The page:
For the past month we have honored, as we do every year, the cornerstones of Black history who have brought us to where we are today. But this year, if the month is to be anything but an elementary school exercise, it’s time we answer some old questions in new ways.
Despite the possibility of two women vying for the president’s office, and summits being held across the nation about women’s economic security and the role of women in the economy and our democracy, the silence around the needs and dreams of Black women is still deafening.
In a challenge to white suffragettes at the Ohio Women’s Convention in 1851, Sojourner Truth, a pioneering opponent of structural racism and patriarchy, gave a famous speech in which she asked, “Ain’t I a woman?” Was self-determination and economic security a right for all women or just some women? A hundred and sixty-four years later, Black women are leading the struggles for equality along lines of race, class, gender and sexuality, but the question remains.
Some officials may have embraced the statement that “Black Lives Matter,” but will their 2016 platforms support white middle-class women who long to be CEOs of Fortune 500 companies and who tell women to “lean in” to balancing work and family life, or will their platforms feature the economic and social issues that reflect the reality of Black women in this country? Will their advocacy for women in the workplace extend to the Black women, both immigrant and US-born, for whom someone else’s home is a workplace?
During her talk, Truth recalled how most of her thirteen children were sold into bondage, how she worked harder than any man because she was forced to, and how, yet, there was no conversation during the suffragette convention focused on women’s rights (including the right to vote) about the inclusion of the rights of Black women.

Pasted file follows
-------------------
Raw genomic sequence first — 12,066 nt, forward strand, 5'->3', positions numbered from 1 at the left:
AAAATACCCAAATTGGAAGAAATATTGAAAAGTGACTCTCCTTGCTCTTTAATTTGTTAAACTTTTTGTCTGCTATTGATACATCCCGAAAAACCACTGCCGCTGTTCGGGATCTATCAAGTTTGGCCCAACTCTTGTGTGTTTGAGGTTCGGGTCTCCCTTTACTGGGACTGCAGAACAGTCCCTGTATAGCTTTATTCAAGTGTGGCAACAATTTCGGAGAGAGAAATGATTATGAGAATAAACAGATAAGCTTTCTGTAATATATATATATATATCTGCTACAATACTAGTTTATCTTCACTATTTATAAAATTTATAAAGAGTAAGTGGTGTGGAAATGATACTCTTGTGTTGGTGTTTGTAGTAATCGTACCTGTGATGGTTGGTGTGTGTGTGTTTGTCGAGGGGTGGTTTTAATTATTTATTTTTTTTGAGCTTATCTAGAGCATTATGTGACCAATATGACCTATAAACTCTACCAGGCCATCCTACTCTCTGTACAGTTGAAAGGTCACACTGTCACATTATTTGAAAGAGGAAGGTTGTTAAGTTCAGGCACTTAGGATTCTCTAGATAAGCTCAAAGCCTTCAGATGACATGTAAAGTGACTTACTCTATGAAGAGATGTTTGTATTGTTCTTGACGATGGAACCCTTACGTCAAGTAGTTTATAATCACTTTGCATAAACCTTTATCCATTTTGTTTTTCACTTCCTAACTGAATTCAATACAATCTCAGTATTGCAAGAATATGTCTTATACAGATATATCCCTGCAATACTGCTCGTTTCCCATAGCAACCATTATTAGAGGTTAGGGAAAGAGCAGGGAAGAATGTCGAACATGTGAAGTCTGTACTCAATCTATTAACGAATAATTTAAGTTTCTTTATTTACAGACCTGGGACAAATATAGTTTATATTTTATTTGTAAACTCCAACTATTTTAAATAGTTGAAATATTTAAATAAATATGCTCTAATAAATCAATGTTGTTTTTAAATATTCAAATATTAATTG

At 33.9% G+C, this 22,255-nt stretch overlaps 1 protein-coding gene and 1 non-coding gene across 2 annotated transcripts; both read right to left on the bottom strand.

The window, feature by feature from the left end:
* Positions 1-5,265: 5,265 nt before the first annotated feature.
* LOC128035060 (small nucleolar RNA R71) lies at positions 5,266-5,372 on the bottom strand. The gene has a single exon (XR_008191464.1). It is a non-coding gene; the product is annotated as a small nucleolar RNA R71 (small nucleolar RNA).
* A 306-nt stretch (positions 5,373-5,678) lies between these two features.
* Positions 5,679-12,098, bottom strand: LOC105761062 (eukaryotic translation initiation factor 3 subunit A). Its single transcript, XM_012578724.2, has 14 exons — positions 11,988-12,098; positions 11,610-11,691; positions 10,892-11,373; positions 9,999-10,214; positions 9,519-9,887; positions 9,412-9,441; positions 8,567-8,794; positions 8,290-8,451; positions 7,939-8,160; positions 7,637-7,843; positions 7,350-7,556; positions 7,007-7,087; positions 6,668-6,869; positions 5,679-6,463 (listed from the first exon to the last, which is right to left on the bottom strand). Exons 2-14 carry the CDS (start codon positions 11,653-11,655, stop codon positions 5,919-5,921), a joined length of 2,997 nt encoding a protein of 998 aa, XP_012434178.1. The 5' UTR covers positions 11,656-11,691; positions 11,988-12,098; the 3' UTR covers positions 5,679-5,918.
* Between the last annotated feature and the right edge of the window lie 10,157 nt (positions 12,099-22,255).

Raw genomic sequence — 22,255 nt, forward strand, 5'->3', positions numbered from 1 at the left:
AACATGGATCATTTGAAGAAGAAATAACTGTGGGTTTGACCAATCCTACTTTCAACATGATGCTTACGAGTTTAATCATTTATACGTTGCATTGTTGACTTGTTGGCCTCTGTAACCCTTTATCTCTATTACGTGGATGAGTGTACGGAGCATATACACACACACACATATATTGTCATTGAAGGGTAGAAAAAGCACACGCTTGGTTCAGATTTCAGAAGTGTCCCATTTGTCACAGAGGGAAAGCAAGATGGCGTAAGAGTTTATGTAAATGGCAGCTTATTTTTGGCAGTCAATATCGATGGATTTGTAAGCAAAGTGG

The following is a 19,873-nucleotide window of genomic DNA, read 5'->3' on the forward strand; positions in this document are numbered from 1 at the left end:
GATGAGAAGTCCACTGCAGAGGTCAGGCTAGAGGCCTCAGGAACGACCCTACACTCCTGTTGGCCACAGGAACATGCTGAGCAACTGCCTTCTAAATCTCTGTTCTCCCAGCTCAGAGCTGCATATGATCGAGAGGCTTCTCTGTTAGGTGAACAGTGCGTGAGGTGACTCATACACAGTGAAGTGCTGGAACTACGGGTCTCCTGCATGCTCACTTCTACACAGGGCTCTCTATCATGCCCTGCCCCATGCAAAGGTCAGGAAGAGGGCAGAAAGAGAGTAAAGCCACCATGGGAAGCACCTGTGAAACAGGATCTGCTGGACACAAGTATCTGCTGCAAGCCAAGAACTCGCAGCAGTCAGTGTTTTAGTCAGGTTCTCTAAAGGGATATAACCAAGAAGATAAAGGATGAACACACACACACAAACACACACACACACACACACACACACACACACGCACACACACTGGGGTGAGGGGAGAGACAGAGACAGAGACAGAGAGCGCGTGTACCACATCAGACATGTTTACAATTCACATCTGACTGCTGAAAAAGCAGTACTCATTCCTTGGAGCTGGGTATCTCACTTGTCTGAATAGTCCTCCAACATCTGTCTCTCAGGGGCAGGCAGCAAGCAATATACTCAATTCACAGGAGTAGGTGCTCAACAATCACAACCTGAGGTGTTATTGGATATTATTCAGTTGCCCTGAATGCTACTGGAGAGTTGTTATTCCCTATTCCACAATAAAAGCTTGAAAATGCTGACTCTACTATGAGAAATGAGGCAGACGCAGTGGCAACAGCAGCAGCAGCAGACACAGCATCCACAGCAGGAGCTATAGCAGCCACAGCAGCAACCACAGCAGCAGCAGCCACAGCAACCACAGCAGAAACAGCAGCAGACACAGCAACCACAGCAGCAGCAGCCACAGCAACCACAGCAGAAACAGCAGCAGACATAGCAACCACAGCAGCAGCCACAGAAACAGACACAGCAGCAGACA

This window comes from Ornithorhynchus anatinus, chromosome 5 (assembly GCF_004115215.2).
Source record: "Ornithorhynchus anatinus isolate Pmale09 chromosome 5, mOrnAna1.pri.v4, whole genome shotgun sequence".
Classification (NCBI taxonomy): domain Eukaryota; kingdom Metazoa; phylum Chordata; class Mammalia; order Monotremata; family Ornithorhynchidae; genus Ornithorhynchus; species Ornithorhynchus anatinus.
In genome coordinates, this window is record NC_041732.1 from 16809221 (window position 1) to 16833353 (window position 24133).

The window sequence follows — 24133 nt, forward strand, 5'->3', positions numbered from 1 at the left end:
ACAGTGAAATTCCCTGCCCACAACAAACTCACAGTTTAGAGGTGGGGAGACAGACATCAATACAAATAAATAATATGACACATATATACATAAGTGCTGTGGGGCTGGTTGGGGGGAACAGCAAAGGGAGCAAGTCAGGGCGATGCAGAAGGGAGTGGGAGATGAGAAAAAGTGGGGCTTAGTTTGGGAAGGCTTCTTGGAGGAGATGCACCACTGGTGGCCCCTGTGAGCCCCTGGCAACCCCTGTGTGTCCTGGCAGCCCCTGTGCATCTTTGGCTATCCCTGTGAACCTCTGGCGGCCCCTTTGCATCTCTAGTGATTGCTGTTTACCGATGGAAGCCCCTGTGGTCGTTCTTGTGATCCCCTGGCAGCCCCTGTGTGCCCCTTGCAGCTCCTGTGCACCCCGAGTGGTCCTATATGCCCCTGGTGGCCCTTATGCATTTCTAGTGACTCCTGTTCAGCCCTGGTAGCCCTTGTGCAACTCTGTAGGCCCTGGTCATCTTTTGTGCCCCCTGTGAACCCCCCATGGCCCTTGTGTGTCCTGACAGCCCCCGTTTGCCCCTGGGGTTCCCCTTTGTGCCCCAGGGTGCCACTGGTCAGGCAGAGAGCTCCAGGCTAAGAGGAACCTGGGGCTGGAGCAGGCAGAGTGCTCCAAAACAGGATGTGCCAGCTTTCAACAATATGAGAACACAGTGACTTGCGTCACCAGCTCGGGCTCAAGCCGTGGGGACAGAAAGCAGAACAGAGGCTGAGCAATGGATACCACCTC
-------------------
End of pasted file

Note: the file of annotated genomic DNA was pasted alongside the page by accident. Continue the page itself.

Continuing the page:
Indeed, no one knew better than her what it was like to live as a woman without rights in the United States. As a Black woman who was enslaved, Truth had no rights to anything—not to raise a family, to make decisions that affected her life, or to make decisions over her own body. During that time in America, Black women who were enslaved had their children sold to become laborers for white families—and yet were still responsible for nursing white women’s children.
After slavery, the exclusion of Black women continued as Black female labor, especially domestic work, was undervalued even though it formed the backbone of the economy. During the creation of the New Deal, domestic workers and agricultural workers were excluded from many of the basic protections guaranteed in the Fair Labor Standards Act. In negotiating for those protections, Democrats used Black women’s labor as a bargaining chip to appease white-dominated labor unions and Southern lawmakers.